2015 is set to be another bumper year for non-performing loan (NPL) transactions in Europe – even larger than 2014, which saw more than €90 billion of deals completed, itself a 40% year-on-year increase.
Prompted by a desire to divest non-core assets and galvanised by the results of the European Central Bank’s Asset Quality Review, retail and commercial real estate portfolios in Ireland, the UK and Spain dominated last year’s market.
While it is too early to declare what this year will be remembered for, what is already notable is a diversification in deal structures, with four different approaches in Italy alone. This article will briefly examine a selection of Italian deals, highlighting a range of options that potential acquirers and those making disposals across the entire European market should consider.
Securitisation was the favoured structure for HIG. Capital’s investment in an Italian NPL portfolio originated by Group Cassa di Risparmio di Cesena, announced in February 2015, and Fortress’s investment in €380 million of Banca Monte dei Paschi di Siena (BMPS) NPLs. Potential tax advantages, insolvency remoteness and the ability to appoint third parties to manage the portfolio (whose fees have limited recourse to the securitised assets) no doubt appealed to the parties to these transactions.
Whether due to tax or regulatory structuring difficulties, or a simple desire to maximise value without any balance sheet impact, appointing a third party to manage an NPL portfolio has been the preferred route for BMPS and Credito Valtellinese (Creval) this year. In April, Creval appointed Cerved Credit Management to manage a portfolio of NPLs, whilst BMPS has appointed a variety of operators including Cerved, FBS and CAF in relation to €3 billion of NPLs. This approach may also be aimed at ironing out impairments in a portfolio to allow a more straightforward NPL portfolio sale in the future.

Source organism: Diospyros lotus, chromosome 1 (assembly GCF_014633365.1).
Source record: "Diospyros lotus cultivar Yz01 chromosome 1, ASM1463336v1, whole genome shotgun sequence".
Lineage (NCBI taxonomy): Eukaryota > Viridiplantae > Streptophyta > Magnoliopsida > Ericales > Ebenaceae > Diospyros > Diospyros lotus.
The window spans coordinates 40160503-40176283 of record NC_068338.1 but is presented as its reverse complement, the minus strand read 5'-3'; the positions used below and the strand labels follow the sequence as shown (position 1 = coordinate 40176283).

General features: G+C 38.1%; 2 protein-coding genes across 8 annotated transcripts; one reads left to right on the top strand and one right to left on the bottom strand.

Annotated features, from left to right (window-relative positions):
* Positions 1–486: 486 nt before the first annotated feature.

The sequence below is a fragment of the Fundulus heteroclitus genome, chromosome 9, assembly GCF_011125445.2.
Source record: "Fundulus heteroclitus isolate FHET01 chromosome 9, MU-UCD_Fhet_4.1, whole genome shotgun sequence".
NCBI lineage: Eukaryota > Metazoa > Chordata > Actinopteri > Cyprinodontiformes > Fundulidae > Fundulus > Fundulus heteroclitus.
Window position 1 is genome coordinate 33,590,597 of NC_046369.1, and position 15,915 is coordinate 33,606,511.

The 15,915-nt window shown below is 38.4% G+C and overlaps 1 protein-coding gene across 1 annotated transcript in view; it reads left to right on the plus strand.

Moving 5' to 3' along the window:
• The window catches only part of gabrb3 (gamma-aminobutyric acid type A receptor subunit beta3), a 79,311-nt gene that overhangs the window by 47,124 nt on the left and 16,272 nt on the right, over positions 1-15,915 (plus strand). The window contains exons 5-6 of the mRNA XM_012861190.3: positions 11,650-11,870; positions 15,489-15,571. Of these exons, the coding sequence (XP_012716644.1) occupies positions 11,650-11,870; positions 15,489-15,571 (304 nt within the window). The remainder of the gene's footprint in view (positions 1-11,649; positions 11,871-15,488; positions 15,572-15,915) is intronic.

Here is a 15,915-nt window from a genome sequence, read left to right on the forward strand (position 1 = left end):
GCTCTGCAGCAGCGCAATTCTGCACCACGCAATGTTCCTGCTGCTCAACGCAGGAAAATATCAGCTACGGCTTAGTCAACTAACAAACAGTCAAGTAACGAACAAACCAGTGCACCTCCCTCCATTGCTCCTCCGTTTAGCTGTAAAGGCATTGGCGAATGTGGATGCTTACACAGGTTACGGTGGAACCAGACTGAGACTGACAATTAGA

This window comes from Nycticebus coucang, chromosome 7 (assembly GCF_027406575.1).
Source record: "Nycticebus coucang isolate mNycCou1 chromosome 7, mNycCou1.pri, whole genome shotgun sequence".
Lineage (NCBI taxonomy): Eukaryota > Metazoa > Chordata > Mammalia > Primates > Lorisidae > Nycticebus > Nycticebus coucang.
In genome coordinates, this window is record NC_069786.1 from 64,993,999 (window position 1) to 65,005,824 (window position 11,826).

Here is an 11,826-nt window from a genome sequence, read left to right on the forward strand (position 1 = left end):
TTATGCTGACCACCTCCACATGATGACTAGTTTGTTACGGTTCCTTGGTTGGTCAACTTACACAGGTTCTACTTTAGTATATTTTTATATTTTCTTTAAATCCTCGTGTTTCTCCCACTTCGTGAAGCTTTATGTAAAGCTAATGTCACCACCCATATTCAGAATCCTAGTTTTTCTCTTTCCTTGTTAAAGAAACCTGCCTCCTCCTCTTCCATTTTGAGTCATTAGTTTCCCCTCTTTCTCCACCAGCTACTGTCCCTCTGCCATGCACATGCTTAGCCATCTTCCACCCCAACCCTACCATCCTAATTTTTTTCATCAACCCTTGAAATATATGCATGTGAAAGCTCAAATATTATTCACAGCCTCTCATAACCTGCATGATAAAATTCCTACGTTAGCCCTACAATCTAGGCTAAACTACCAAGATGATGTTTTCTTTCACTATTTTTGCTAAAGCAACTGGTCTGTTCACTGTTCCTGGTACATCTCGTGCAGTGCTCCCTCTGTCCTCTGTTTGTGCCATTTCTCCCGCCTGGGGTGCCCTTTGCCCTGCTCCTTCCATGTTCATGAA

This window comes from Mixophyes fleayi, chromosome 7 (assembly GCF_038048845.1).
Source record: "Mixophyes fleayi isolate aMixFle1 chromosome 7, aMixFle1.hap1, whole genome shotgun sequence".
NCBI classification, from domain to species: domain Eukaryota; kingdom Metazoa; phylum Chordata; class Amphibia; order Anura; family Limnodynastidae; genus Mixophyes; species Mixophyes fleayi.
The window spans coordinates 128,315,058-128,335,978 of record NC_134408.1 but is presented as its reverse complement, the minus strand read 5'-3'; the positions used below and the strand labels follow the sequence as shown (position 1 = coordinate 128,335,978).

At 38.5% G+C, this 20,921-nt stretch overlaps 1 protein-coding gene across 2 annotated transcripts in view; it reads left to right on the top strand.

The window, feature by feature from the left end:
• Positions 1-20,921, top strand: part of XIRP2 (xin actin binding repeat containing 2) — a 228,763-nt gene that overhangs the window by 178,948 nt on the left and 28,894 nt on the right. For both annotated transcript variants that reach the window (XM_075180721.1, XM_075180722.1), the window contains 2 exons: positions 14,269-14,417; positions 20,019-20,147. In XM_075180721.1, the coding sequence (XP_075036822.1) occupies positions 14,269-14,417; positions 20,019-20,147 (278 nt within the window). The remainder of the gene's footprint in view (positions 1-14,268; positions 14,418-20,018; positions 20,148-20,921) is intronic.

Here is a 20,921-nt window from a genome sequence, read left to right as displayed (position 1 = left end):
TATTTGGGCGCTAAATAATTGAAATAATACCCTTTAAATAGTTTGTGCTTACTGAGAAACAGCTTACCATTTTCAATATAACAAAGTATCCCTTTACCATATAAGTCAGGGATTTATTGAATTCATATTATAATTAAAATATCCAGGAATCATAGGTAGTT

WHOLE BUSINESS ACQUISITION
Fortress’s acquisition of UniCredit Credit Management Bank (UCCMB) in February gave it an NPL portfolio of €2.4 billion, as well as the means to service it in the form of UCCMB’s NPL servicing business and servicing contracts for other NPLs held by UniCredit. This approach also addresses a key concern for potential investors – a lack of access to servicing companies – and provides the acquirer with experienced personnel who have knowledge of the relevant portfolio.
An increase in the range of NPL deal structures may be a sign that the most straightforward disposals have already taken place. For this reason, we anticipate that the remainder of this year will see higher volumes along with increasingly innovative and complex structures. This might include joint venture structures similar to the RBS-Blackrock Project Isobel JV of 2011, where the originating bank retains a share in future profits while also moving the NPLs off-balance sheet. Heightened activity in jurisdictions such as Italy is also likely to fill the annals.
Adam Plainer is a partner and Chris Evans is an associate at Weil, Gotshal & Manges
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